Yucca cane plants are a great focal point in any indoor or outdoor setting. The plant grows on a thick woody stem with glossy leaves that vary in colour from green to yellow and even bluey white. Yucca cane plants like partial-shade with indirect light. They can survive in direct sunlight, but their colour will change significantly. More sunlight means a brownish tinge and white necrotic spots forming on the leaves, which can eventually kill the plant. Yucca cane plants have low water requirements but need light fertilisation in a well-drained pot or garden bed from time to time. Yucca cane plants can survive in sandy soil; however, it needs to be dense enough to hold the plant upright. The major killer for yucca cane plants is frost. It is advised to move your plant indoors or somewhere shielded from morning frost or cold snaps during winter. You must divide the yucca cane plant into separate pots when your plant becomes too large for its original container. The smaller roots, called pups, must be removed with a clean, sharp cutting tool, such as the Hoselink's Stainless Steel Multipurpose Garden Knife.

 

 

Rubber plant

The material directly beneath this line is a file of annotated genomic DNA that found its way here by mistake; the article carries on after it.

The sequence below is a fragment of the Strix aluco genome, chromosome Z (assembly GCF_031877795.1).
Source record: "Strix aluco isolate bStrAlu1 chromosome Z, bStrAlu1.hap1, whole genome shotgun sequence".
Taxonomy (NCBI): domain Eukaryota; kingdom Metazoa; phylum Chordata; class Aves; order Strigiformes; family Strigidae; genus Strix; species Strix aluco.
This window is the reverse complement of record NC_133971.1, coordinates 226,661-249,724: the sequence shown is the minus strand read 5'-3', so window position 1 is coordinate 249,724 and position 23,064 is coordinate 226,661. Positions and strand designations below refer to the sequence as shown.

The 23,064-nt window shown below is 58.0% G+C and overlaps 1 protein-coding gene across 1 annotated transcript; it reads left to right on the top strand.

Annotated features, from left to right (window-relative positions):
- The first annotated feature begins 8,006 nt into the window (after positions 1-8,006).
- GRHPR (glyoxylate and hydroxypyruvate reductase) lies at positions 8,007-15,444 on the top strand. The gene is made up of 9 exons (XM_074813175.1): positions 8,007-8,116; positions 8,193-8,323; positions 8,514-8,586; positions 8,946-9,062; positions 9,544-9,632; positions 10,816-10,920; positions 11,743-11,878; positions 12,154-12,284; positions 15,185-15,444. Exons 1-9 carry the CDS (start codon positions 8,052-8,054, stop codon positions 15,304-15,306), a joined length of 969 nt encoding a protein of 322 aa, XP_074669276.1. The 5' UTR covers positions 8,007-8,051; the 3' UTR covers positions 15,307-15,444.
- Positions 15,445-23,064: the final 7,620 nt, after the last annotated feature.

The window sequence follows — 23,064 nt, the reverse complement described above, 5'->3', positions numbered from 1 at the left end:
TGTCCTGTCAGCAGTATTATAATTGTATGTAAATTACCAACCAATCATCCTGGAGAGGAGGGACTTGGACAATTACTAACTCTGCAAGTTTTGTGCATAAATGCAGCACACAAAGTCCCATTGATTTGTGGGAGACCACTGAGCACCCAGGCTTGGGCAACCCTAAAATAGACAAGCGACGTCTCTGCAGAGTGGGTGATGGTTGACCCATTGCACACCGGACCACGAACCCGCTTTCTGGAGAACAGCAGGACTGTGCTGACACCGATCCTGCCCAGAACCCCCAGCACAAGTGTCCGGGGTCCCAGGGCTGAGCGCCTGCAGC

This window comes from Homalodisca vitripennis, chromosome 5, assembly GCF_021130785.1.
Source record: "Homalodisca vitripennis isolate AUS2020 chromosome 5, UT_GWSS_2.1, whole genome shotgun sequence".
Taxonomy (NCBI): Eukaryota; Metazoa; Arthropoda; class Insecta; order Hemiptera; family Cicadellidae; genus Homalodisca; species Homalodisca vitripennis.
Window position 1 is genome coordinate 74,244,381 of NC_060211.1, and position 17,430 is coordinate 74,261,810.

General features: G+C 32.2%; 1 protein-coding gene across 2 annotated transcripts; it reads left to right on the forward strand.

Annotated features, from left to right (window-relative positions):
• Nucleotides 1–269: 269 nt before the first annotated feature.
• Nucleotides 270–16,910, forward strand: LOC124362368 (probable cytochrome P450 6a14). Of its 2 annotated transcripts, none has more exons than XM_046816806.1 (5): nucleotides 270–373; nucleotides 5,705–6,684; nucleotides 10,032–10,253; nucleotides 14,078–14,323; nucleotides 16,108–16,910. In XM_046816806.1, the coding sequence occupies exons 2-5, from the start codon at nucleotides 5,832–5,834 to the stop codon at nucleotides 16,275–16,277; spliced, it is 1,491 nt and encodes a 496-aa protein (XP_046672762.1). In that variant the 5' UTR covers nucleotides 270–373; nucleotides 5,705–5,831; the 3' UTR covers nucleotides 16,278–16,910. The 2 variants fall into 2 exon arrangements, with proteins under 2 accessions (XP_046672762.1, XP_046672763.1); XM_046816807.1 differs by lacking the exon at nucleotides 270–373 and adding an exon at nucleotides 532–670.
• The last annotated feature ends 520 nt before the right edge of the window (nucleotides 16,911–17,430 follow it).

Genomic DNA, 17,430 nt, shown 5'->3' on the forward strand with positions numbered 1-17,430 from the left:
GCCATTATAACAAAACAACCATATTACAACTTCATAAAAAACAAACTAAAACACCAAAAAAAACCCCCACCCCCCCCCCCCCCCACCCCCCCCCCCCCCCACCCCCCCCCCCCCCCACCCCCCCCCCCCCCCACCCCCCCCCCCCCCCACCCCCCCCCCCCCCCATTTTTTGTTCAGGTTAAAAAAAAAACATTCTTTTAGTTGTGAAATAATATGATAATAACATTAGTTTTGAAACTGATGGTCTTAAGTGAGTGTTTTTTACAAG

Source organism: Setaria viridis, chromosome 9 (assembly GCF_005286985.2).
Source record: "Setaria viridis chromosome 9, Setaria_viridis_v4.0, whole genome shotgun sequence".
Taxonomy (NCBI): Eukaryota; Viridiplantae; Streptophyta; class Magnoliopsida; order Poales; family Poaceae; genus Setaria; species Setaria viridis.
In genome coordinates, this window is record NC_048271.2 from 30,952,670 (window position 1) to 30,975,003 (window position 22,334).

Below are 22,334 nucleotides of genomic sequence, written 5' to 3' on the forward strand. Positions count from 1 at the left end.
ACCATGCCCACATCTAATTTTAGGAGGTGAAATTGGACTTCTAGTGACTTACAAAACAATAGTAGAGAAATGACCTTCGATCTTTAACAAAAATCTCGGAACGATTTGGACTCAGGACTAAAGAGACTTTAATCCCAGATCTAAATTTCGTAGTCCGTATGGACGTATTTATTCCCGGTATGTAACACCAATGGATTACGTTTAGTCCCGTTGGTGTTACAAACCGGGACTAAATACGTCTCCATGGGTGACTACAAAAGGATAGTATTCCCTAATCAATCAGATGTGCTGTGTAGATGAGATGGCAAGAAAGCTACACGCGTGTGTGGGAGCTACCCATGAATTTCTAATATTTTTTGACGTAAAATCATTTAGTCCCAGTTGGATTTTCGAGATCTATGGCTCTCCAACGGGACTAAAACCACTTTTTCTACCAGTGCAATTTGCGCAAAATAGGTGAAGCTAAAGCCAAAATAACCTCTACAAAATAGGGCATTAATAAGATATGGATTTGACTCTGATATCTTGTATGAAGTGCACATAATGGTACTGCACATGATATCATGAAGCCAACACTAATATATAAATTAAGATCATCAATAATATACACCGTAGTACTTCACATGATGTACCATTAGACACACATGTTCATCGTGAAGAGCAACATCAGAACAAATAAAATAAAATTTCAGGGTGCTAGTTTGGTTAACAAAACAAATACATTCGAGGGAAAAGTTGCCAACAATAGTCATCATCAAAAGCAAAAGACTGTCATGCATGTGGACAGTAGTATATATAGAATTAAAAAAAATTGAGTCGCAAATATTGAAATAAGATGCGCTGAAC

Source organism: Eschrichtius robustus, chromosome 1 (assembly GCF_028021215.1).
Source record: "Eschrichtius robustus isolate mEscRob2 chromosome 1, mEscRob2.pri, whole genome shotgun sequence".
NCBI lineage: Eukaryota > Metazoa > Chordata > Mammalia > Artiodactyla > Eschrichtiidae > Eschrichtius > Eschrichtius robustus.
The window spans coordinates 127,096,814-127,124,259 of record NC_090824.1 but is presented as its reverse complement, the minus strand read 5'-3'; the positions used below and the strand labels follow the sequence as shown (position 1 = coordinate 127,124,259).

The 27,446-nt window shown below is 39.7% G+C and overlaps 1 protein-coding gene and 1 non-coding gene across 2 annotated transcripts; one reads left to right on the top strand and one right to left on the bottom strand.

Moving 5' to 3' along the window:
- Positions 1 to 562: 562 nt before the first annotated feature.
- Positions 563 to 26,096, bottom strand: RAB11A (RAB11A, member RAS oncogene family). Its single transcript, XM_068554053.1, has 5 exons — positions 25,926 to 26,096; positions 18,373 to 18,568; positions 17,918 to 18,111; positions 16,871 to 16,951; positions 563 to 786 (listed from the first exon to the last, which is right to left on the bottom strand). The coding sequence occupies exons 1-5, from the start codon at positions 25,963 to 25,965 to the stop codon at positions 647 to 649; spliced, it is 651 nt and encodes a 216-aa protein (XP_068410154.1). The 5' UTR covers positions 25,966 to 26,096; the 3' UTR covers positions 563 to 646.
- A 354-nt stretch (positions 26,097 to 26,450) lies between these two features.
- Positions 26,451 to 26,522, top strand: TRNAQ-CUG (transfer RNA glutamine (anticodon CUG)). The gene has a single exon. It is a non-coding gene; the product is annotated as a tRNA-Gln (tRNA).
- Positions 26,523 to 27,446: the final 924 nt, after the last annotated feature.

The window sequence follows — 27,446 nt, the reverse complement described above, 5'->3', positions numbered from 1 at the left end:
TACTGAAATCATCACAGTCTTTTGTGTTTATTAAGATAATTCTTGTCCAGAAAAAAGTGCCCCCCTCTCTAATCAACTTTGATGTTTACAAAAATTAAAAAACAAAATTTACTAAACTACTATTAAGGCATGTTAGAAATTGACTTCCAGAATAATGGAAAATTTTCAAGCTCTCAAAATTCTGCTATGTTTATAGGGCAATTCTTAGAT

The rubber plant gets its name from its artificial plastic look. The leaves are large and dark green in colour with a thick centre vein. They are best grown in pots either indoors or outdoors with bright, indirect sunlight and moist soil. You’ll have to be patient to grow your own indoors as the rubber plant takes several years to officially mature, with many of reaching impressive heights hovering close to the ceiling. The rubber plant makes an impressive focal point in any room. You can restrict the height of your plant by planting it in a small pot and refraining from changing the pot size. If you are growing the rubber plant indoors be sure to frequently check how moist the soil is. It is important to wipe down its leaves every couple of weeks as dust can inhibit its ability to absorb crucial sun rays.

 

NB - Some of the plants listed may be considered environmental weeds in some regions of Australia. Please check your local state government website for further information or to find alternatives.


Comments (10)

Thank you. I will like to know more about differwnt types of plants
, 21 August 2016
Great information it has help me thank you."
28 July 2016

Chain if Pearls

Jenni Harley, arecyou in SA? Happy to share string of pearls with you. And totally agree about the price of succulents......so easy to propagate, why soooo expensive?
, 27 July 2016
I have been trying to get a chain of pearls plant or at least a piece of one. I see them all the time in pictures abd on gardening shows but so far no luck. When succulents so easy to grow why have they become so expensive?
, 24 July 2016

Very helpful

Thanks for all the great information and tips. I have a new wish list now. Any tips for W.A. Full sun tropical plants please??
, 18 June 2016
Hoselink Response
Agave are easy to care for and they are very happy in full sun.